The downside is the “modern” OpenGL is designed to be efficient – not necessarily convenient for the programmer. You end up implementing a lot of the legacy stuff yourself.

The Red Book

OK, now back to the book portion of the story.

Back in the late 80s, there weren’t many graphics textbooks. And the ones that there were, didn’t explain how to think about things the way that the people who built the SGI hardware thought about it. And you needed to think about things the way they did, because if you did, you could use the hardware effectively.

So, in order to get people to use GL well, SGI made 2 books. One was the reference manual for the library. The other was more of a tutorial. It showed you how to do things, but also gave some sense of what was going on, what the hardware did with the things you told it, and gave examples of how to use the features. This was called the GL programmers guide.

In 1988, SGI came out with a new computer called the “Personal Iris.” it was a little bigger than a modern tower PC (it wasn’t the size of a small refrigerator, like their earlier machines). It was small enough to go into a (lucky) graduate students office – if their advisor could afford to buy them one.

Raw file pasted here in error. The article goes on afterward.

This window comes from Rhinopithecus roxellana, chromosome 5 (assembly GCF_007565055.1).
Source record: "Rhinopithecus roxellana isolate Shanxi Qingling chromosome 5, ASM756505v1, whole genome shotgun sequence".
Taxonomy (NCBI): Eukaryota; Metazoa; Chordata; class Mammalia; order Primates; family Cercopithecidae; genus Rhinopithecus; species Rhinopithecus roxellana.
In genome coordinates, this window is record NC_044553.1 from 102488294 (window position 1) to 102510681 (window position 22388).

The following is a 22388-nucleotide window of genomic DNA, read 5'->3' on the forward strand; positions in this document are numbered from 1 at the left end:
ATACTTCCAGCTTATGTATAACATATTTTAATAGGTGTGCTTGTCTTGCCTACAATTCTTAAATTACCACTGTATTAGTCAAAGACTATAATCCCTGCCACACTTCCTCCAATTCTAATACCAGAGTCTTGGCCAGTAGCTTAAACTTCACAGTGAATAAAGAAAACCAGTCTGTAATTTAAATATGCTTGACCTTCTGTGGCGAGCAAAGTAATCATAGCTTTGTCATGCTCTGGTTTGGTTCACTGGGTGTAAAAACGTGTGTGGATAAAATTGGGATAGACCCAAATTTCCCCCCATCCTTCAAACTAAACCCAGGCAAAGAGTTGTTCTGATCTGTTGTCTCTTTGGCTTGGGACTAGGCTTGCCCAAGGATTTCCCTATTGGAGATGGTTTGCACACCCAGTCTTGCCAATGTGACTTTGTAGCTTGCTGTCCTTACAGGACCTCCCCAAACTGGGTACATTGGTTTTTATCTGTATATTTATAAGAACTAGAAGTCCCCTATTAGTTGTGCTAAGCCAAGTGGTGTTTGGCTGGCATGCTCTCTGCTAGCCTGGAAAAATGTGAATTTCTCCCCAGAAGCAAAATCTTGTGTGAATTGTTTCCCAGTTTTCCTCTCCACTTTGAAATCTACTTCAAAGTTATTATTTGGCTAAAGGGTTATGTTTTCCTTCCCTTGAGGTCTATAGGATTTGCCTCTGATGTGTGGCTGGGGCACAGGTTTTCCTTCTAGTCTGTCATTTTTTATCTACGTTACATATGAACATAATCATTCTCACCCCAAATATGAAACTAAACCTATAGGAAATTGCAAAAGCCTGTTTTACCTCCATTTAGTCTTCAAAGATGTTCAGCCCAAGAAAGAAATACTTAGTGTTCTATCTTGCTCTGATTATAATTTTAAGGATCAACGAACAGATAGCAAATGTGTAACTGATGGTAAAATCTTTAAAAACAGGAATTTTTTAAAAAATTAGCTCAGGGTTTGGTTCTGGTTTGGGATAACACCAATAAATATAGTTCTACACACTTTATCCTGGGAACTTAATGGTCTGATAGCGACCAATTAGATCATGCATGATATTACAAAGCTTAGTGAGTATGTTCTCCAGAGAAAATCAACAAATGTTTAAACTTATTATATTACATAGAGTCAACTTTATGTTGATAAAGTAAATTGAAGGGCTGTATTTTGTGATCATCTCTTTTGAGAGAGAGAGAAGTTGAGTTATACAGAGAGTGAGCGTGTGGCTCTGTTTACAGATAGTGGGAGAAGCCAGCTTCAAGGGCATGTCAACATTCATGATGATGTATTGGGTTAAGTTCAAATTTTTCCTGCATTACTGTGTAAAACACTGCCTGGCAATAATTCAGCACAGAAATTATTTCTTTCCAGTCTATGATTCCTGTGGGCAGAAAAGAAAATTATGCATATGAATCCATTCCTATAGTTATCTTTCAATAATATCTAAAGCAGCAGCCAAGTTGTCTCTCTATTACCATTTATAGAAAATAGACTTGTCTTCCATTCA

I was one of those lucky graduate students.  (yes, I started graduate school in 1988).

Along with the workstation tower was a 20 inch color monitor (a rarity in those days), and a complete set of manuals. Including the GL Programmers Guide. Guess what book I learned stuff from.

Fast forward to 1999. I am teaching 559 for the first time. We have a text book. But I also chose the (then non-obvious) idea of using OpenGL for the programming assignments. So I recommend students buy the programmer’s guide (which is largely an update of the original GL programmers guide, just adapted to OpenGL) as a reference. But what I find is that the tutorial aspects of the book are better than the textbook we had at the time. Students were learning the concepts from this book (much the way I did) – and it was actually not such a great reference.

(that said, the textbooks have gotten better)

OpenGL and 559

So,  what does this mean to to you, the 559 student…

  1. I am going to recommend that you read some of the OpenGL red book (parts that have basically been the same since the early 1990s) because it will give you a nice way to think about some graphics concepts – even if you don’t use the API that supports them directly.
  2. For at least one of the programming projects, we are going to use the “legacy” features in OpenGL. Mainly because I want to re-use some old framework code and don’t want to update it. But also, because it will help you see why it’s a convenient way to think about graphics.
  3. For at least some of the assignments and projects, you will need to use some newer OpenGL features as they are the way to actually use some of the concepts we’re learning in class (like Shaders). So, having a reference for these features will be handy. The OpenGL Red Book is both a tutorial and reference for these things.